Rule # 5: We have one or two servings of free range chicken and lean red meat per week, the rest is seafood (MSC ecolabels are a good thing to check for to feel good about the seafood you buy), tofu and vegetables. Our shopping routinely has whitefish and oily fish (salmon, tuna, sardines, mackerel) and prawns, which we cycle through during the week. We also buy only free range eggs. Occasionally, we will pick up squid, shellfish, crabs or octopus, and trout when available. Disclaimer: I did not get my diverse seafood palette from my mum.
Rule # 6: We don’t buy soft drinks. My dentist told me many years ago that a said can of drink from the vending machine had 11 teaspoons of sugar. I hadn’t grown up drinking soft drinks and that figure helped keep it that way. I drink loads of coconut water though (I found a brand that tastes like it is straight out of a coconut, and has nothing added) — nothing quenches thirst on a hot day like coconut water! I also don’t espouse consuming (sugar-free) soft drinks with artificial sweeteners when we could train ourselves to ‘be addicted’ to something more natural.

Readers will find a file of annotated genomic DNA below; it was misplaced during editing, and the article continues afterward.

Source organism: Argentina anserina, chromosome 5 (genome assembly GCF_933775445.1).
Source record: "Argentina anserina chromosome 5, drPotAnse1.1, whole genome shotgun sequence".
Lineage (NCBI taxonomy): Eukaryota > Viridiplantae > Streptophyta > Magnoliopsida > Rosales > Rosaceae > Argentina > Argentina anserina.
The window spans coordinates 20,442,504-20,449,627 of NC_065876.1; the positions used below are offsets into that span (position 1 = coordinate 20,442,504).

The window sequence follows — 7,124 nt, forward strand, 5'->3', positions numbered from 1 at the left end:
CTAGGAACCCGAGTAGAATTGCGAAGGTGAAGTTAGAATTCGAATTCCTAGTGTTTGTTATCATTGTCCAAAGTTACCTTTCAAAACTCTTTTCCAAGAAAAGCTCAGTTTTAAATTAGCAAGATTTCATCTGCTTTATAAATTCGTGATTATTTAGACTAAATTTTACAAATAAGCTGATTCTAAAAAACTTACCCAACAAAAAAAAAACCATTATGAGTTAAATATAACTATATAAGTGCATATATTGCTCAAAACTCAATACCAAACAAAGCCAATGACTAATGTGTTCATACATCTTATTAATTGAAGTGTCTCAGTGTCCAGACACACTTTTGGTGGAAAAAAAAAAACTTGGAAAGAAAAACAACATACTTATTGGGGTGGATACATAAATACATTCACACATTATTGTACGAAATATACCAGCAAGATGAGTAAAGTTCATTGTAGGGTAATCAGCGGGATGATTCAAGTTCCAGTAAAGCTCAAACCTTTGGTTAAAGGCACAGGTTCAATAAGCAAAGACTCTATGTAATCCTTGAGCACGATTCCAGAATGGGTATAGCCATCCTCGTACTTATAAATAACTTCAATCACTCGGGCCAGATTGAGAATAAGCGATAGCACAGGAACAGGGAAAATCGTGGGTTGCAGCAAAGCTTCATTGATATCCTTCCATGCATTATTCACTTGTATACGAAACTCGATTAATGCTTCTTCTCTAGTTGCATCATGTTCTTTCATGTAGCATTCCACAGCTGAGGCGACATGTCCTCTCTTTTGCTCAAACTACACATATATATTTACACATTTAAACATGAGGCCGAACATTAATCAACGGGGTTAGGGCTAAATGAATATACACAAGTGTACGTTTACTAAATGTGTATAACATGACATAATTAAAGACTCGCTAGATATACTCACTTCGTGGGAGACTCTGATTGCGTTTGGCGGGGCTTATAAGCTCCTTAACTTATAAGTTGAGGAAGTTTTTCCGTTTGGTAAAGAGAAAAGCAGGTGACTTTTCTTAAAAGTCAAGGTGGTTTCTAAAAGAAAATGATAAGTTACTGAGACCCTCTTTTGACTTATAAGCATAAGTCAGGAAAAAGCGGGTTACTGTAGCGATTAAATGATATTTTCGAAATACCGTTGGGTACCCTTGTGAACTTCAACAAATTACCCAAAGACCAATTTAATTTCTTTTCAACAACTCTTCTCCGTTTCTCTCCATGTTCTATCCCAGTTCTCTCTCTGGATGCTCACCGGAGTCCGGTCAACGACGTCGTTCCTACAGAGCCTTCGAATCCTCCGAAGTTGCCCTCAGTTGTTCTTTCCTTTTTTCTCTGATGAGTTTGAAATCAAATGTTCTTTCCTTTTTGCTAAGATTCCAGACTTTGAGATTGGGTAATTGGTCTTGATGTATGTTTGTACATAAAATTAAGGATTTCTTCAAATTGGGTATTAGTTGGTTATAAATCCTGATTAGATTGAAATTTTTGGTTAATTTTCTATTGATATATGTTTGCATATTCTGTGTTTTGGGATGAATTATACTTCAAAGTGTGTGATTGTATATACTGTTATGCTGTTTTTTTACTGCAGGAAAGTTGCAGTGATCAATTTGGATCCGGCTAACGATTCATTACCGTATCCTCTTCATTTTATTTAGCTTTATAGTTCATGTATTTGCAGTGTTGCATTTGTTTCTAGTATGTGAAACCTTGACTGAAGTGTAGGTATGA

Rule # 7: We try and have all of protein, good fats, veges/ fruit and carbs in at least our lunches and dinners. Carbs, we’ve decided to slowly reduce to less, and replace it with vegetables and good fats, given the increasing contention about the traditional food pyramid. (A word of caution: this does not mean you should eat more meat and saturated fats particularly if you already have CVD or diabetes). A little anecdote supporting this change:
*Recently, I stopped taking sandwiches for lunch and replaced it with an avacado, 3 or 4 pieces of whole fruit and a can of flavoured tuna. It started out as something I could quickly put into my bag in the morning if I hadn’t got to making a sandwich the night before. I realised that it filled me up for longer, and I wasn’t as ravenous in the afternoon — a weak point in the day when I would pretty much eat anything I could lay my hands on, good or bad. I realised it was also a good way of getting a good amount of fruit into me which is something I found hard to sustain otherwise. For now, it has become my standard lunch, and to keep it interesting I vary the fruit and the flavour of tuna but keep the avocado constant which makes me feel full.
Please note: while I’ve made some small changes, I am not advocating the ‘low carb high fat’ diet, as I feel that carbs are necessary particularly if they are unrefined and low GI, but that we possibly don’t need as much as we were told we do.
Rule # 8: This one is relatively new: If we buy something with ‘reduced fat’ we compare its sugar content with the full fat version. Be ware, it will often be higher! Sometimes the full fat version is better, especially if you are generally eating well/ healthy. Sugar is bad news, this is likely not news to you.